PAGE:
• Why Evidence Action Beta is promising. (More)
  • Risks we see with this Incubation Grant. (More)
  • Our plans for following Evidence Action Beta’s work going forward. (More)

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Publishing more frequent updates to our cost-effectiveness model

We’ve recently made a number of adjustments to improve our research process. Not all of them are easily visible outside of the organization.

This post is to highlight one of them: Publishing more frequent updates to our cost-effectiveness model throughout the year.

Summary

This post will explain:

  • What changed in how we make updates to our cost-effectiveness model. (More)
  • Why we made this change. (More)
  • How to engage with updates to our model. (More)

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September 2018 open thread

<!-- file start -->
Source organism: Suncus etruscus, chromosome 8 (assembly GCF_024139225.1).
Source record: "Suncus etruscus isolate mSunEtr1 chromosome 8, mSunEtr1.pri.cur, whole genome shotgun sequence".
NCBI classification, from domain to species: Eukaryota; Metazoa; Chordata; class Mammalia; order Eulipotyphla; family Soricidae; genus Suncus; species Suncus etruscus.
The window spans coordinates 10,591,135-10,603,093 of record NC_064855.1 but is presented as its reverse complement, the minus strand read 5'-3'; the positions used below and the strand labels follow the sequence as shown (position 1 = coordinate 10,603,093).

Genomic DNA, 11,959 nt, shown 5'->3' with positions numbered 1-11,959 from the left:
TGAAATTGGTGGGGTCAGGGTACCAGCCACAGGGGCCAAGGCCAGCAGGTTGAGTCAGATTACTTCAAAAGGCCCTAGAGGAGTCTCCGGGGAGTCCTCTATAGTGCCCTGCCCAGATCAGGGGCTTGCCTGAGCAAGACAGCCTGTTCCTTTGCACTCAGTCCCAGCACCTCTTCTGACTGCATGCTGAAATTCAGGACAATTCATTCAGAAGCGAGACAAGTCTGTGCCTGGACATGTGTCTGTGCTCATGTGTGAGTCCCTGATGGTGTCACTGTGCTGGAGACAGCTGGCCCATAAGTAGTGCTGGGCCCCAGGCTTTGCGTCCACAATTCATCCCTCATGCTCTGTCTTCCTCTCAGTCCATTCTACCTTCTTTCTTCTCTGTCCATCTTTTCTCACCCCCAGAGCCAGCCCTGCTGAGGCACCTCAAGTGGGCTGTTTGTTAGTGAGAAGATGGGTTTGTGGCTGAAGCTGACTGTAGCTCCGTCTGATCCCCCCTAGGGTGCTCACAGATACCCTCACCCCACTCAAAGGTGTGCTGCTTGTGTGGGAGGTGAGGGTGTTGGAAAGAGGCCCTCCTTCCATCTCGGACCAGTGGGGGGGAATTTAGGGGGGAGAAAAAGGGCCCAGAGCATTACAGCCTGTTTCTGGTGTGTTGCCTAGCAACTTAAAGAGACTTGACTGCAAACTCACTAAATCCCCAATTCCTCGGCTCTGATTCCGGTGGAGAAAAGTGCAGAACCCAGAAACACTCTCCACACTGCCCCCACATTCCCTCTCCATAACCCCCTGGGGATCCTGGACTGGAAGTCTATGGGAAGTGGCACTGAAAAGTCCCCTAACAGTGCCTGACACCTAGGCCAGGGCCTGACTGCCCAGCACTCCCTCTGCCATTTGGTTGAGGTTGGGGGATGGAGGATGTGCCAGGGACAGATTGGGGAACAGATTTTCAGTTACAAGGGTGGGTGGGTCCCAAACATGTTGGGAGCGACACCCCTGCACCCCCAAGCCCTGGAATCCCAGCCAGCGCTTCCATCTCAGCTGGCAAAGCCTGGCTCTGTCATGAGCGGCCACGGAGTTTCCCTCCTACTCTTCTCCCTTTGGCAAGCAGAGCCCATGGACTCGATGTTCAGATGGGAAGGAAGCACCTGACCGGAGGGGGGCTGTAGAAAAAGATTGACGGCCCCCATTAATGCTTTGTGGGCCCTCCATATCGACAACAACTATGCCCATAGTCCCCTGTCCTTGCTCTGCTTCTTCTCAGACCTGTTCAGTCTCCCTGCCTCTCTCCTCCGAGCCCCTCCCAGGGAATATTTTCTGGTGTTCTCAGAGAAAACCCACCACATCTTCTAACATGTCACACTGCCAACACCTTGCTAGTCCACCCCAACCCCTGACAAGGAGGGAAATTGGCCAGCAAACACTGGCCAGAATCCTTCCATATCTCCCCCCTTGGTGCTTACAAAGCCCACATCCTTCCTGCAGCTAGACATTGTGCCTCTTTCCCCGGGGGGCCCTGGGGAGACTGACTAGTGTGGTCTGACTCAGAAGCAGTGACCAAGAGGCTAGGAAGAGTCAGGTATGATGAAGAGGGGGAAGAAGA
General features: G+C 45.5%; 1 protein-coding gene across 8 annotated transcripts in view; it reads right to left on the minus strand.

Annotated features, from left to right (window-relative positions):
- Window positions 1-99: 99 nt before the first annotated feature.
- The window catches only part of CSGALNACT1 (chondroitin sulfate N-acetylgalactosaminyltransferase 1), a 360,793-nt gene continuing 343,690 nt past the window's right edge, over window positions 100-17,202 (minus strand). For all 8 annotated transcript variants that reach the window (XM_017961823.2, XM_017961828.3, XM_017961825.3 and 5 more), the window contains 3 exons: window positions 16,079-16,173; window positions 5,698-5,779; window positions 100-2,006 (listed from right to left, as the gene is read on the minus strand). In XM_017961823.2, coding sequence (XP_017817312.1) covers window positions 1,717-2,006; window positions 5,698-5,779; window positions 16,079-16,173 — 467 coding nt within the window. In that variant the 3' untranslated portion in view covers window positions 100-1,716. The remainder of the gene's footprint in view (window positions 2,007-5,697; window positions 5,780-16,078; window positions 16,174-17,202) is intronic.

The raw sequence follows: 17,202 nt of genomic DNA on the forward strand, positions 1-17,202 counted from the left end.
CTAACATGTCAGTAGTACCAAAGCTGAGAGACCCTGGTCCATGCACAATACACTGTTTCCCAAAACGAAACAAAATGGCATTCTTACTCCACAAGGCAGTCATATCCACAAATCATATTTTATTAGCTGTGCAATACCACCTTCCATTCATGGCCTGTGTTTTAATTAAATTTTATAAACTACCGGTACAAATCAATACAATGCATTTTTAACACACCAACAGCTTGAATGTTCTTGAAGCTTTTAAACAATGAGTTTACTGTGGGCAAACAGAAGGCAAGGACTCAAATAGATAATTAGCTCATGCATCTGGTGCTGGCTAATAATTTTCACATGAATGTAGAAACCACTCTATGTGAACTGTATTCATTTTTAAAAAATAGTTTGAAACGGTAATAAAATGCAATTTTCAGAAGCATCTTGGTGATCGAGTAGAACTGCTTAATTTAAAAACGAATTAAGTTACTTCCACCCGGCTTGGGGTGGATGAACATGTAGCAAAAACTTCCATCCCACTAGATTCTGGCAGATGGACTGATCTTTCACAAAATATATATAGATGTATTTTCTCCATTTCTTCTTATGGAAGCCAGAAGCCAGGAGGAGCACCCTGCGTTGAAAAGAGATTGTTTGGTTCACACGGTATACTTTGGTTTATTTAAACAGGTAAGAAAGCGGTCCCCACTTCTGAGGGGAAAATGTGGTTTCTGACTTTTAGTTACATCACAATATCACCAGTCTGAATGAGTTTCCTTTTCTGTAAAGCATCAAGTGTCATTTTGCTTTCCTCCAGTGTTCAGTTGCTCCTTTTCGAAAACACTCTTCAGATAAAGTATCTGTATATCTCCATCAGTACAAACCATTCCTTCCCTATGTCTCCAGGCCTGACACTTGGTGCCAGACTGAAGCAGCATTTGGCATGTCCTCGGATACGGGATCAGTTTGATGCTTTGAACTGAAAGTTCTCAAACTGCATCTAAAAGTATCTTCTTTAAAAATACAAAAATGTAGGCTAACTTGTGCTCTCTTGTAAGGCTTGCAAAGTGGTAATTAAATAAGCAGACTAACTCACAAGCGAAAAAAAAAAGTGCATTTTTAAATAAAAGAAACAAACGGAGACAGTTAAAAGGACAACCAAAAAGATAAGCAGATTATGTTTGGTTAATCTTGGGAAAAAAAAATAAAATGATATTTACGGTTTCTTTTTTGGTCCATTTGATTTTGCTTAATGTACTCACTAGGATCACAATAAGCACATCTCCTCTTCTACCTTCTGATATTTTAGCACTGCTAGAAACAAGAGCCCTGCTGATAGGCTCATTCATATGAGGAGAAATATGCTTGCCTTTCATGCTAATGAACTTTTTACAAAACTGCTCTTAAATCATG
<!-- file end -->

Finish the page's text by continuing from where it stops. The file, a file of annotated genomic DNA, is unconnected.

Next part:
Our goal with hosting quarterly open threads is to give blog readers an opportunity to publicly raise comments or questions about GiveWell or related topics (in the comments section below). As always, you’re also welcome to email us at info@givewell.org or to request a call with GiveWell staff if you have feedback or questions you’d prefer to discuss privately. We’ll try to respond promptly to questions or comments.

You can view our June 2018 open thread here.

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Allocation of discretionary funds from Q2 2018

In April to June 2018, we received $1.2 million in funding for making grants at our discretion. In addition, GiveWell’s Board of Directors voted to allocate $2.9 million in unrestricted funds to making grants to recommended charities. In this post we discuss: